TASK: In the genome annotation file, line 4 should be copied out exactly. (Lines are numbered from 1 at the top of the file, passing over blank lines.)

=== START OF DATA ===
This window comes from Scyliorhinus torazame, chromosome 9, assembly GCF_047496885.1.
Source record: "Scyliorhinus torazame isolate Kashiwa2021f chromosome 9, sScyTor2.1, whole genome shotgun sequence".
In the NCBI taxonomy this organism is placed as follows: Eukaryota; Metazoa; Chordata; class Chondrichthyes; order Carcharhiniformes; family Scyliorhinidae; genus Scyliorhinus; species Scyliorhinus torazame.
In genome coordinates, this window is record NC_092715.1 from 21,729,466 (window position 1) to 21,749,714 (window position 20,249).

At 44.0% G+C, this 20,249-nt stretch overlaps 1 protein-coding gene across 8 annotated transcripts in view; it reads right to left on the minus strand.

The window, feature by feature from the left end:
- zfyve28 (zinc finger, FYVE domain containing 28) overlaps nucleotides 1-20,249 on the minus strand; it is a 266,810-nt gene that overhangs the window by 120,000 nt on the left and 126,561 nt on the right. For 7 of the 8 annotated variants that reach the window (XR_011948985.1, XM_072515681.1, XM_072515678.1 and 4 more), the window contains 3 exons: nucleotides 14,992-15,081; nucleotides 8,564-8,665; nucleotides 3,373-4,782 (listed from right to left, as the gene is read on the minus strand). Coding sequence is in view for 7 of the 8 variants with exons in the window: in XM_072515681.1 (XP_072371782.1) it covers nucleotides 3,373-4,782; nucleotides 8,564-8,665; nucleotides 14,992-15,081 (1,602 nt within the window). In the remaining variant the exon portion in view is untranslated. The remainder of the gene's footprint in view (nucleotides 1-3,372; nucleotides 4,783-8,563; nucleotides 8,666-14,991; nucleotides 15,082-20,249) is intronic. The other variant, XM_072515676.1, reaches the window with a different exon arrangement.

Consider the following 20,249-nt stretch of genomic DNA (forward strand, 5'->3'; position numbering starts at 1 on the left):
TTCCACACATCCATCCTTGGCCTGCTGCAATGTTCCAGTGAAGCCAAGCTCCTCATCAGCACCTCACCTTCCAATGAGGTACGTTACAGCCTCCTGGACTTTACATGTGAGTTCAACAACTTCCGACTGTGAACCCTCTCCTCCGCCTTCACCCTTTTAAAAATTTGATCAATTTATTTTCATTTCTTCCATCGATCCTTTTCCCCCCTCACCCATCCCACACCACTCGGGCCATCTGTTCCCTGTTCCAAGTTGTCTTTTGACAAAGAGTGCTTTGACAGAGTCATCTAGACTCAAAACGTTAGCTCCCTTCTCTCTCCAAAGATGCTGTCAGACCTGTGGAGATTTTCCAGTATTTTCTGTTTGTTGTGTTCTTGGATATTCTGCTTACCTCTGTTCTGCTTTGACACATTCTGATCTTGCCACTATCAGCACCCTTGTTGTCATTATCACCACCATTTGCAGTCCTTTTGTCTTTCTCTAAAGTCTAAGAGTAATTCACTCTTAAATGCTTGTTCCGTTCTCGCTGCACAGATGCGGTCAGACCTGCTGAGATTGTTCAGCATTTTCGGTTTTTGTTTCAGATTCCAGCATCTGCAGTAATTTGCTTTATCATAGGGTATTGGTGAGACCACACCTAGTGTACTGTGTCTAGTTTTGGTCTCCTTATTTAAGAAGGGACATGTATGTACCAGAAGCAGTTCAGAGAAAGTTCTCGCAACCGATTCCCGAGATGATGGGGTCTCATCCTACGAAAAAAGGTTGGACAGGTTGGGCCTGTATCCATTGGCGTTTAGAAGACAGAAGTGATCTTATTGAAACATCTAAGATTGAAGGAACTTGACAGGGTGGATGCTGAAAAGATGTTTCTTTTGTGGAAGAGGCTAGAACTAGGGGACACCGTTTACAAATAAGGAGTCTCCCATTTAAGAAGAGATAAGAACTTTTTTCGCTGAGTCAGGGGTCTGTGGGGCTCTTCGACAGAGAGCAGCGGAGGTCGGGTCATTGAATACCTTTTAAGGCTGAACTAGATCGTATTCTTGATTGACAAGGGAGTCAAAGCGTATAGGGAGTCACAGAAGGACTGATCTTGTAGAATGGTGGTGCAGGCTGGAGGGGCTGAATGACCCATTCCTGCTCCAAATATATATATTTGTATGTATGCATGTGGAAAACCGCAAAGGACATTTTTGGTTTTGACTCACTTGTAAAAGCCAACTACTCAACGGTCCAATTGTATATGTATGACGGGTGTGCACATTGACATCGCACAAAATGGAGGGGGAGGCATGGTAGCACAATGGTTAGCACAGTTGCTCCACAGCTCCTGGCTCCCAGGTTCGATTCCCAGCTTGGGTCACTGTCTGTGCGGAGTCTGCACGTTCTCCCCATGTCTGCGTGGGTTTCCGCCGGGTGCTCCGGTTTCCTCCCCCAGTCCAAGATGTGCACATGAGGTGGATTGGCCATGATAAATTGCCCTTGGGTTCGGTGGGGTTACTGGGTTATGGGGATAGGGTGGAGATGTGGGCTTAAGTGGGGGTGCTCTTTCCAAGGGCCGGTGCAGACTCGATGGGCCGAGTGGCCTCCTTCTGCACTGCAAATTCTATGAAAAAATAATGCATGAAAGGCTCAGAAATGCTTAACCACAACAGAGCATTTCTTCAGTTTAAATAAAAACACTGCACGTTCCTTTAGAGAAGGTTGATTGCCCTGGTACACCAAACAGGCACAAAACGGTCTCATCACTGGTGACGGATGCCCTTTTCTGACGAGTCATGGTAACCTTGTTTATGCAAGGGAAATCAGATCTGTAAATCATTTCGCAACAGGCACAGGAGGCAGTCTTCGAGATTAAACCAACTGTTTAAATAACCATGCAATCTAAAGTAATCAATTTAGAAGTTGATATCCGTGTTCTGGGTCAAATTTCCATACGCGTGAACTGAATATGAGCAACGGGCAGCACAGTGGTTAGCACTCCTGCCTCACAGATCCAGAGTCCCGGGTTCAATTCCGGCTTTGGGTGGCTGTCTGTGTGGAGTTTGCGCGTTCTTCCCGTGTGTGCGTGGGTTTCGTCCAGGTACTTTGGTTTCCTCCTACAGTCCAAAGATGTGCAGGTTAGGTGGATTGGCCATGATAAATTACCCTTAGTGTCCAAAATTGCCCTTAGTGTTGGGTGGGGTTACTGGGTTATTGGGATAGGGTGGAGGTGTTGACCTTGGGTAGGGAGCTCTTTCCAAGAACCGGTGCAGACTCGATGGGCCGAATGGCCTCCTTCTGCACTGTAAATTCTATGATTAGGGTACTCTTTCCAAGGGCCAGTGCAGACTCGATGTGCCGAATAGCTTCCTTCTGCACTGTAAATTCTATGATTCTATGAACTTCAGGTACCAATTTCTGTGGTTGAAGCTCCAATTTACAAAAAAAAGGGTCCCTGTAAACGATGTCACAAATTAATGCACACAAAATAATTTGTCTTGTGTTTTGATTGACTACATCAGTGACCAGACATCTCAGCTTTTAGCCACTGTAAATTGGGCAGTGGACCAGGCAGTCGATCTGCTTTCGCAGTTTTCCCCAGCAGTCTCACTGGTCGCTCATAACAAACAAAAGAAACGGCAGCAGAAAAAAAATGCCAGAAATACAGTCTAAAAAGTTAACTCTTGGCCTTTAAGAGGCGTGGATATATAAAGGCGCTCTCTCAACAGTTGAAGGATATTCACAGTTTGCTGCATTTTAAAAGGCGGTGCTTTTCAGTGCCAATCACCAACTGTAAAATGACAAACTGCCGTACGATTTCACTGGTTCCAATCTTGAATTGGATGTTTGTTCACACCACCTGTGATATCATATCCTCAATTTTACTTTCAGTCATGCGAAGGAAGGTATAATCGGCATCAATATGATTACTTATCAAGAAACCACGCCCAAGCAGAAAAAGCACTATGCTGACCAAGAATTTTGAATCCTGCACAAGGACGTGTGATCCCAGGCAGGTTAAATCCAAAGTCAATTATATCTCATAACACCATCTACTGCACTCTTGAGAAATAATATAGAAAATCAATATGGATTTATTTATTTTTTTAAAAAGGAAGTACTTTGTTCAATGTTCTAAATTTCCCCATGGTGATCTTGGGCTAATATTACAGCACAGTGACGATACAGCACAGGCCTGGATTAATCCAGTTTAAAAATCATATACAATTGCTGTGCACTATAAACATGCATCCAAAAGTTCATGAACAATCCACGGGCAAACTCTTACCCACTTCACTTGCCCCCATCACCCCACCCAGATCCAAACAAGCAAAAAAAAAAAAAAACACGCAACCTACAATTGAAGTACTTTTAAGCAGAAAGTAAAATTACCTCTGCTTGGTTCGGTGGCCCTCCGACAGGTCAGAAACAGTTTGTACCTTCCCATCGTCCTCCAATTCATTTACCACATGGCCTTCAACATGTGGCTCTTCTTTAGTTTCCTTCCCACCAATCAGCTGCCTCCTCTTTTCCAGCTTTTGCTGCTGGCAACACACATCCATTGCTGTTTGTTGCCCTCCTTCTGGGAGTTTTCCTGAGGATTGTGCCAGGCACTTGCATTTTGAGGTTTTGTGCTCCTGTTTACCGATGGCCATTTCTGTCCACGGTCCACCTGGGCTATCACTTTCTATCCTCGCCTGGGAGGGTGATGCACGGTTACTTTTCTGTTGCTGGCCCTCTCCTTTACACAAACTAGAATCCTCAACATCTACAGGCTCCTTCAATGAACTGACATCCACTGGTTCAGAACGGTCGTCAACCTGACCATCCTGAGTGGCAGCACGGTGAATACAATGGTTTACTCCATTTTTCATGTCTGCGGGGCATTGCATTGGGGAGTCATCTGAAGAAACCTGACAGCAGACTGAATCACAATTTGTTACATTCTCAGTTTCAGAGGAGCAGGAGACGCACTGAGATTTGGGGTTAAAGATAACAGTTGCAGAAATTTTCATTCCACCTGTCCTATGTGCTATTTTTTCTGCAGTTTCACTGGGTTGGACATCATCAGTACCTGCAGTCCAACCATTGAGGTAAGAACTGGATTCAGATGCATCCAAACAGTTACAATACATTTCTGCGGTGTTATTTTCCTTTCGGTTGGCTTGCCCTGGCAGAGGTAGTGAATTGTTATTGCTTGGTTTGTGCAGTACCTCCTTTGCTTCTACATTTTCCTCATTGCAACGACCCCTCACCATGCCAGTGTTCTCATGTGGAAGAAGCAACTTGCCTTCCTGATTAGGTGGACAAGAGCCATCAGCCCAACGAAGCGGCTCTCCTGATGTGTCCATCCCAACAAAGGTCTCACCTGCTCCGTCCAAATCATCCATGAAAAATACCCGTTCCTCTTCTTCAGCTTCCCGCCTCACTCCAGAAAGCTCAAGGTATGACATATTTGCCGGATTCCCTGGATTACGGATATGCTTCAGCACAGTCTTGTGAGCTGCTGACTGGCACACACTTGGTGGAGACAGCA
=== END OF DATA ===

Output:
In genome coordinates, this window is record NC_092715.1 from 21,729,466 (window position 1) to 21,749,714 (window position 20,249).